NEW YORK -- Gilbert Arenas tried joking about his gun trouble. David Stern found none of it funny.
Arenas was suspended without pay Wednesday by the NBA commissioner, who determined the player's behavior made him "not currently fit to take the court."
A day after the Washington Wizards guard was photographed before a game in Philadelphia pointing his index fingers, as if they were guns, at his teammates, Stern warned the former All-Star that his conduct will "ultimately result in a substantial suspension, and perhaps worse."
Arenas is under investigation by federal and local authorities after admittedly bringing guns to the Wizards' locker room. Stern originally planned to wait to take action, but he tired of Arenas' behavior.
On Tuesday, a day after meeting with law enforcement officials, Arenas said he feared Stern more than the authorities because the commissioner was "mean."
Though Arenas first apologized Monday for his poor judgment and promised "to do better in the future," he also joked on Twitter about the incident and the media firestorm it created. That was exactly the wrong tact for Stern, whose league has taken another public relations hit.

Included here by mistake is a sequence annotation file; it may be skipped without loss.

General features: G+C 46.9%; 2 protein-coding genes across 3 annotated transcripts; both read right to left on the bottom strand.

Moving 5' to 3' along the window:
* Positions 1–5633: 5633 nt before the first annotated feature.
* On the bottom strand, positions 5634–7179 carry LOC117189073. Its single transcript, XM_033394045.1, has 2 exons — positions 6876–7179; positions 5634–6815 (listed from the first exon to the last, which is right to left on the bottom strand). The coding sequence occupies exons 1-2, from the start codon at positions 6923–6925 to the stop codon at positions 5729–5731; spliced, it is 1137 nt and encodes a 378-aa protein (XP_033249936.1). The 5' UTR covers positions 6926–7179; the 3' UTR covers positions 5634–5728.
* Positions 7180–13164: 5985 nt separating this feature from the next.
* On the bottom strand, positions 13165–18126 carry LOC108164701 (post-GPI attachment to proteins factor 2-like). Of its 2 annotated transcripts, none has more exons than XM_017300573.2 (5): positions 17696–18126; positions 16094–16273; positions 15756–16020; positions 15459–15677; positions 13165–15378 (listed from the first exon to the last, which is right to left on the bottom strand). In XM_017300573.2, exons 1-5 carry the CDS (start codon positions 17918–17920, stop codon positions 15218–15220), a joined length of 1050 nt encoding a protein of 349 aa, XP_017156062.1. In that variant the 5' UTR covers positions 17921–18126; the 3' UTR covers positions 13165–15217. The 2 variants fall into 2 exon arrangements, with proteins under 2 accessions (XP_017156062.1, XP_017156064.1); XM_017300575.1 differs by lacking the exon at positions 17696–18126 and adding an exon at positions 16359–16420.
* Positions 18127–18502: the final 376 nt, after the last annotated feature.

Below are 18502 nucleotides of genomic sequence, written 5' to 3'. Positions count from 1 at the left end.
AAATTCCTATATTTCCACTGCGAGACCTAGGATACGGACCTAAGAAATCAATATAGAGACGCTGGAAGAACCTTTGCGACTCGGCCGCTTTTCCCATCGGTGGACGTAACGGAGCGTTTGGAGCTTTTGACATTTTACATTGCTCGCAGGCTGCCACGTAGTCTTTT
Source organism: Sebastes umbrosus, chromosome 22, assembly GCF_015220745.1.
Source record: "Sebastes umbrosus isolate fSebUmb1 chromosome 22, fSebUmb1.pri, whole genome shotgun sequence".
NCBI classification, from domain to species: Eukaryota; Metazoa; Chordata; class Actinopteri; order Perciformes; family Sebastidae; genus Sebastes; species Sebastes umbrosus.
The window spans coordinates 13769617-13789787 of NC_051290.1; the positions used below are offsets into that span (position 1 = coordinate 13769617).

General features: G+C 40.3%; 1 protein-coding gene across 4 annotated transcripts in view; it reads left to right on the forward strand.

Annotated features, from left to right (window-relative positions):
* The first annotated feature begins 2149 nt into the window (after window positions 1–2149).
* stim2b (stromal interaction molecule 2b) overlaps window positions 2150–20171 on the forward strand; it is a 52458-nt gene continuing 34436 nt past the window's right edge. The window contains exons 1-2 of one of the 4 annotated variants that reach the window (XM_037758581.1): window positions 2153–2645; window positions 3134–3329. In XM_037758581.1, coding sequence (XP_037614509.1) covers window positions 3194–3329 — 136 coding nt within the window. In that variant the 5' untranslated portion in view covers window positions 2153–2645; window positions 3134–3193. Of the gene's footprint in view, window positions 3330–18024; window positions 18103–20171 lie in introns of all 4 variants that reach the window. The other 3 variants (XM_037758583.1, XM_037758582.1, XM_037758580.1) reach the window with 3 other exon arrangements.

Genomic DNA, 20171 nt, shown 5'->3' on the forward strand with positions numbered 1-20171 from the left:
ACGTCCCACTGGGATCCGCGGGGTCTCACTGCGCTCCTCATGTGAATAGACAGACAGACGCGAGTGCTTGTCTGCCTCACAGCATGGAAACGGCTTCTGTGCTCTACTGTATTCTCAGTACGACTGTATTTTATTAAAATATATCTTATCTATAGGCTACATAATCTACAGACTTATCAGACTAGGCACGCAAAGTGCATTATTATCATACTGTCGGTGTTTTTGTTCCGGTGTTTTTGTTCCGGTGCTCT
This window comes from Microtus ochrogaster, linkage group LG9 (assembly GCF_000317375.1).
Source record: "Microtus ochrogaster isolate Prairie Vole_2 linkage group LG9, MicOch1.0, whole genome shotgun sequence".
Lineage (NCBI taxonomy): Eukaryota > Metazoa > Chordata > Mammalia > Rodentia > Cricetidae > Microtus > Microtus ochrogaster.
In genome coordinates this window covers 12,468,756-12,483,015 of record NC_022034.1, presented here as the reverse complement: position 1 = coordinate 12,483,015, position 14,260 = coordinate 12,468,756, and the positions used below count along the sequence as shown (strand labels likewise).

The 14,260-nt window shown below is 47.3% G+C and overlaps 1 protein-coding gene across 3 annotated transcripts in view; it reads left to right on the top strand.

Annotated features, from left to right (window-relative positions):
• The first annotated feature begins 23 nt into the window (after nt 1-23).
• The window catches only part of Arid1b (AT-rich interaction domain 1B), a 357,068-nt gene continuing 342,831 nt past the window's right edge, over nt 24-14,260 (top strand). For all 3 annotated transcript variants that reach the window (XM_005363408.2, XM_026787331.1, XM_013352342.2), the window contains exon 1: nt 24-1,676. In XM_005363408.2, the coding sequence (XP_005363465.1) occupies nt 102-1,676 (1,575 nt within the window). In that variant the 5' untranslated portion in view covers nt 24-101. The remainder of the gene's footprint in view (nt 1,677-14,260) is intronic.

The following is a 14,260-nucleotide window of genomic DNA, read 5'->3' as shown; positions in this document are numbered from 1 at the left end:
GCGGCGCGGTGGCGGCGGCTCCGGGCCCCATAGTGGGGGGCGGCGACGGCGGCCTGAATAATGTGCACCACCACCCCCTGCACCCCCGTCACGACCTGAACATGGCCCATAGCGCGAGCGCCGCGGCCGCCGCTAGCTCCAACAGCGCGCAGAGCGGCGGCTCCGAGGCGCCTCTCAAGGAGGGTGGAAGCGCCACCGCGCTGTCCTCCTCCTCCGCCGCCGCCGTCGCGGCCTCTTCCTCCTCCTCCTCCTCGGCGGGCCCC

"The possession of firearms by an NBA player in an NBA arena is a matter of the utmost concern to us," Stern said.
"Although it is clear that the actions of Mr. Arenas will ultimately result in a substantial suspension, and perhaps worse, his ongoing conduct has led me to conclude that he is not currently fit to take the court in an NBA game," Stern said in a statement. "Accordingly, I am suspending Mr. Arenas indefinitely, without pay, effective immediately pending the completion of the investigation by the NBA."
With each game he misses, Arenas, who turned 28 on Wednesday, will lose about $147,200 of the $16.2 million he will earn this season in the second of a six-year, $111 million contract. As of Wednesday he had $9,429,505.41 remaining for this season.
Successfully voiding contracts is rare in the NBA, so the Wizards plan to wait until the legal process plays out to see what penalties Arenas is assessed before deciding whether to press ahead with any formal attempt to void Arenas' contract, one source close to the situation told ESPN.com's Marc Stein.